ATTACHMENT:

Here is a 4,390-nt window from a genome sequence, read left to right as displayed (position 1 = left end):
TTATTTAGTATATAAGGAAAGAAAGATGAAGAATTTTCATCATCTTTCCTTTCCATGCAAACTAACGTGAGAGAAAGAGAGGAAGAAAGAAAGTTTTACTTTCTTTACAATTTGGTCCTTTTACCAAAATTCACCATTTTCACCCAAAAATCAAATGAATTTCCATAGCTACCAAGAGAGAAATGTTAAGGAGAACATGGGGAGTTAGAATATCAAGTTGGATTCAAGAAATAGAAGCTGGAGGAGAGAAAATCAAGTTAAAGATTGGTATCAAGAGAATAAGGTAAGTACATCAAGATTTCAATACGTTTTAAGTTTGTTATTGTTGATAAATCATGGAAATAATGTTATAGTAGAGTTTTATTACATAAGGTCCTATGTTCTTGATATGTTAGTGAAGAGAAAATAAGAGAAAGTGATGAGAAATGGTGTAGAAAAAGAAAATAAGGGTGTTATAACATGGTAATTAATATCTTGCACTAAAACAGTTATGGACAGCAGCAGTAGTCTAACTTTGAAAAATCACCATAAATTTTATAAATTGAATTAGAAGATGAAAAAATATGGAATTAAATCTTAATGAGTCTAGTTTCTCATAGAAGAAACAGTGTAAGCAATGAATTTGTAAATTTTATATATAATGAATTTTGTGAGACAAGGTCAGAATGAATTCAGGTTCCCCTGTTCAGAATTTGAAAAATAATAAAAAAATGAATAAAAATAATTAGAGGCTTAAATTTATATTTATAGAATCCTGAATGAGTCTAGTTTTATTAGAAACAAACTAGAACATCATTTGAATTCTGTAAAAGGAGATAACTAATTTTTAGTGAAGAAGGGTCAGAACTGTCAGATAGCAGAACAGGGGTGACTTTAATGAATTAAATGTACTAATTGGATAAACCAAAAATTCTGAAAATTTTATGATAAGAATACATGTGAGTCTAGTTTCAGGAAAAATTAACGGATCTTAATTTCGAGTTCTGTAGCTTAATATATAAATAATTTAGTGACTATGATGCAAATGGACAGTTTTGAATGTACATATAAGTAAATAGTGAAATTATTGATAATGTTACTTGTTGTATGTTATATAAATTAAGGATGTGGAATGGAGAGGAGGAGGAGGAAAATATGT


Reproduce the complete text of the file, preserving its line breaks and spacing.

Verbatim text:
Here is a 4,390-nt window from a genome sequence, read left to right as displayed (position 1 = left end):
TTATTTAGTATATAAGGAAAGAAAGATGAAGAATTTTCATCATCTTTCCTTTCCATGCAAACTAACGTGAGAGAAAGAGAGGAAGAAAGAAAGTTTTACTTTCTTTACAATTTGGTCCTTTTACCAAAATTCACCATTTTCACCCAAAAATCAAATGAATTTCCATAGCTACCAAGAGAGAAATGTTAAGGAGAACATGGGGAGTTAGAATATCAAGTTGGATTCAAGAAATAGAAGCTGGAGGAGAGAAAATCAAGTTAAAGATTGGTATCAAGAGAATAAGGTAAGTACATCAAGATTTCAATACGTTTTAAGTTTGTTATTGTTGATAAATCATGGAAATAATGTTATAGTAGAGTTTTATTACATAAGGTCCTATGTTCTTGATATGTTAGTGAAGAGAAAATAAGAGAAAGTGATGAGAAATGGTGTAGAAAAAGAAAATAAGGGTGTTATAACATGGTAATTAATATCTTGCACTAAAACAGTTATGGACAGCAGCAGTAGTCTAACTTTGAAAAATCACCATAAATTTTATAAATTGAATTAGAAGATGAAAAAATATGGAATTAAATCTTAATGAGTCTAGTTTCTCATAGAAGAAACAGTGTAAGCAATGAATTTGTAAATTTTATATATAATGAATTTTGTGAGACAAGGTCAGAATGAATTCAGGTTCCCCTGTTCAGAATTTGAAAAATAATAAAAAAATGAATAAAAATAATTAGAGGCTTAAATTTATATTTATAGAATCCTGAATGAGTCTAGTTTTATTAGAAACAAACTAGAACATCATTTGAATTCTGTAAAAGGAGATAACTAATTTTTAGTGAAGAAGGGTCAGAACTGTCAGATAGCAGAACAGGGGTGACTTTAATGAATTAAATGTACTAATTGGATAAACCAAAAATTCTGAAAATTTTATGATAAGAATACATGTGAGTCTAGTTTCAGGAAAAATTAACGGATCTTAATTTCGAGTTCTGTAGCTTAATATATAAATAATTTAGTGACTATGATGCAAATGGACAGTTTTGAATGTACATATAAGTAAATAGTGAAATTATTGATAATGTTACTTGTTGTATGTTATATAAATTAAGGATGTGGAATGGAGAGGAGGAGGAGGAAAATATGT